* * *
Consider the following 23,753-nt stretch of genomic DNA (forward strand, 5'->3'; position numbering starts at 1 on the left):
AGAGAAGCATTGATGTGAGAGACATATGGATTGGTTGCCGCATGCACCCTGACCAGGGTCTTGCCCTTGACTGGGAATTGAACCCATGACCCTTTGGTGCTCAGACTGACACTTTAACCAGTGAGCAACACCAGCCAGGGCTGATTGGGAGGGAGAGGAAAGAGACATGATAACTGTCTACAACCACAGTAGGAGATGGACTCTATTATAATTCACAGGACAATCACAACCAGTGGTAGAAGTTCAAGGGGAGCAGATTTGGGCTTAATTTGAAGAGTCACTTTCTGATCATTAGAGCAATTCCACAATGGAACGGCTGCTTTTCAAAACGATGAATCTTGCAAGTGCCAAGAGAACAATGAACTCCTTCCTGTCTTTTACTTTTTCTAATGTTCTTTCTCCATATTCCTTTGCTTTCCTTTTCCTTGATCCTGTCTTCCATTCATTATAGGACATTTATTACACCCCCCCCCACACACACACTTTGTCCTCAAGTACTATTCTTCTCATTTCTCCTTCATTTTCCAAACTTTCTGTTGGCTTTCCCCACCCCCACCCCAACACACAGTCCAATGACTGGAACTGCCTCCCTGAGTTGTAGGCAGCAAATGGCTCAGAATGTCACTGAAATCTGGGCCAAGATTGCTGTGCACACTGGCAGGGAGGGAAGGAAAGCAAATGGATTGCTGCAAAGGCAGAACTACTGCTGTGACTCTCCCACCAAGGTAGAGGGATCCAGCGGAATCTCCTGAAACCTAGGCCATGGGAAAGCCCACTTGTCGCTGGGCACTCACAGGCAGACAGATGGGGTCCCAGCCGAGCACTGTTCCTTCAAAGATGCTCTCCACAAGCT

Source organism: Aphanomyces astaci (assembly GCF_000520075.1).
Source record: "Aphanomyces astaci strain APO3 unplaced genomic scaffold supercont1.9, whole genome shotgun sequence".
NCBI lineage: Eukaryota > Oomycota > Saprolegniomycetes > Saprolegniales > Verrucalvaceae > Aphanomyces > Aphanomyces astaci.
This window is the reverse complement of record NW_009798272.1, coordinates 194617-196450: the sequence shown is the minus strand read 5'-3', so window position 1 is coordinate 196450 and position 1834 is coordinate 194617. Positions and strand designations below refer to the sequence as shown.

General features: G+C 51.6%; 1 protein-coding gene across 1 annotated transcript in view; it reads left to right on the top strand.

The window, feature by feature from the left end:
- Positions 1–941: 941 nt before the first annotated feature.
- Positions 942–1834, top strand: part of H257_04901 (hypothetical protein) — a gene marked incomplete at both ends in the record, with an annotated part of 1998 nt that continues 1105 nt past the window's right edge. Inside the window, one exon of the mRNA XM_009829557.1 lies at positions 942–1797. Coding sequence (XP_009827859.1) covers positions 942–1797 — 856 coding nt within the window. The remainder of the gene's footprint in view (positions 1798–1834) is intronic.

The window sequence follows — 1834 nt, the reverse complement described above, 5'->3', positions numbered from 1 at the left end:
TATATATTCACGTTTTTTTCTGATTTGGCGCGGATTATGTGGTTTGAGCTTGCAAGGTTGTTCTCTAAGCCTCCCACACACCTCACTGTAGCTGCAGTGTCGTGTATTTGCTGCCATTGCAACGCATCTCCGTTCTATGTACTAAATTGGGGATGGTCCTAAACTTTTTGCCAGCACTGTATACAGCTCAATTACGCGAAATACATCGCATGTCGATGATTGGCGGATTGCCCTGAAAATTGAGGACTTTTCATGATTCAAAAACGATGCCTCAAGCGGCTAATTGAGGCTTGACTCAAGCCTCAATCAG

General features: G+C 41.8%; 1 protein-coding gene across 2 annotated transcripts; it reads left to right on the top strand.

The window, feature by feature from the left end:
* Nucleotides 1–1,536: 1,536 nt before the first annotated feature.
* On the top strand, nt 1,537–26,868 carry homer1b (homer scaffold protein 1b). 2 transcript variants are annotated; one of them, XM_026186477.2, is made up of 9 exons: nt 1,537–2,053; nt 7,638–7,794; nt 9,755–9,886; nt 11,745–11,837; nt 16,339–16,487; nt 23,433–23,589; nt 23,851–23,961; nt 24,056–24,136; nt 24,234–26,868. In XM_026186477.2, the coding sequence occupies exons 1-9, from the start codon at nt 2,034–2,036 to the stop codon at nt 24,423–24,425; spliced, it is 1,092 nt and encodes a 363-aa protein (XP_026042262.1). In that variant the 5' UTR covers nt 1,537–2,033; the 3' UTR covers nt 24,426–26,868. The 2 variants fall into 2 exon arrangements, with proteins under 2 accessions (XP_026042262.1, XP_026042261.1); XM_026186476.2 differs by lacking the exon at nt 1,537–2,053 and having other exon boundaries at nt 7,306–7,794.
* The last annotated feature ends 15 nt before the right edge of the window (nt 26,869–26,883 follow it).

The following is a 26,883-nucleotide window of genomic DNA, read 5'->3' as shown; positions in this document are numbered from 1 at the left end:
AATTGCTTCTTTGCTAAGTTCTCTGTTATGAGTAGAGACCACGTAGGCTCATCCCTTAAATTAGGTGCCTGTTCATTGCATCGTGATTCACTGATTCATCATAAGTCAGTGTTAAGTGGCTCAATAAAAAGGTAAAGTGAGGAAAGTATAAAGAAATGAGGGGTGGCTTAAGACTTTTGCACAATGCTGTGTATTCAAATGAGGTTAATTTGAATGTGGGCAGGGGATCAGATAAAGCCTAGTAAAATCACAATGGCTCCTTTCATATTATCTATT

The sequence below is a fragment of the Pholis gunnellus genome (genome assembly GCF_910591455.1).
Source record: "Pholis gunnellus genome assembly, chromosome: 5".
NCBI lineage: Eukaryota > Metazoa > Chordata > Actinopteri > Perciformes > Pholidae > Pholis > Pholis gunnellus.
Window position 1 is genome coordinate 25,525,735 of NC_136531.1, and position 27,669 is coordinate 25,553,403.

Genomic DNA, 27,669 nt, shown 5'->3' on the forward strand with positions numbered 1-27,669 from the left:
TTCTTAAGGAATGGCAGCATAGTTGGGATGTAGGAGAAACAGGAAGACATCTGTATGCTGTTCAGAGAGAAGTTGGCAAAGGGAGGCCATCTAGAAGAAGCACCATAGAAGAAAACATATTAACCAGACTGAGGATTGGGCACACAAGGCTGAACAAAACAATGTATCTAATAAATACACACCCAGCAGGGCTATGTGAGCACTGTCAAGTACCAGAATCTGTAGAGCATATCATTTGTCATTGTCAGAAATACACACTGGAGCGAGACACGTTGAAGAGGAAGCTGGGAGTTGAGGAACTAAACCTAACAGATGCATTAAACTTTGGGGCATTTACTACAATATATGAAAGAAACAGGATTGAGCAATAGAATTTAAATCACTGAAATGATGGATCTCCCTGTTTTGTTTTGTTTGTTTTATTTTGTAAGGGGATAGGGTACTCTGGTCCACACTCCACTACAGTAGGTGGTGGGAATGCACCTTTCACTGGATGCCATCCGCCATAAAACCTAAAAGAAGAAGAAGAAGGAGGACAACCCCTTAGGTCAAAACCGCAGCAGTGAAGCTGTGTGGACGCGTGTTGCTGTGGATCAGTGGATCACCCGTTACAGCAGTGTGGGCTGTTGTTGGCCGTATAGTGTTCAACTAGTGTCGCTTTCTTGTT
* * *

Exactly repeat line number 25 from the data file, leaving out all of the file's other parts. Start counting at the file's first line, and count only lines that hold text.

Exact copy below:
TTCTTAAGGAATGGCAGCATAGTTGGGATGTAGGAGAAACAGGAAGACATCTGTATGCTGTTCAGAGAGAAGTTGGCAAAGGGAGGCCATCTAGAAGAAGCACCATAGAAGAAAACATATTAACCAGACTGAGGATTGGGCACACAAGGCTGAACAAAACAATGTATCTAATAAATACACACCCAGCAGGGCTATGTGAGCACTGTCAAGTACCAGAATCTGTAGAGCATATCATTTGTCATTGTCAGAAATACACACTGGAGCGAGACACGTTGAAGAGGAAGCTGGGAGTTGAGGAACTAAACCTAACAGATGCATTAAACTTTGGGGCATTTACTACAATATATGAAAGAAACAGGATTGAGCAATAGAATTTAAATCACTGAAATGATGGATCTCCCTGTTTTGTTTTGTTTGTTTTATTTTGTAAGGGGATAGGGTACTCTGGTCCACACTCCACTACAGTAGGTGGTGGGAATGCACCTTTCACTGGATGCCATCCGCCATAAAACCTAAAAGAAGAAGAAGAAGGAGGACAACCCCTTAGGTCAAAACCGCAGCAGTGAAGCTGTGTGGACGCGTGTTGCTGTGGATCAGTGGATCACCCGTTACAGCAGTGTGGGCTGTTGTTGGCCGTATAGTGTTCAACTAGTGTCGCTTTCTTGTT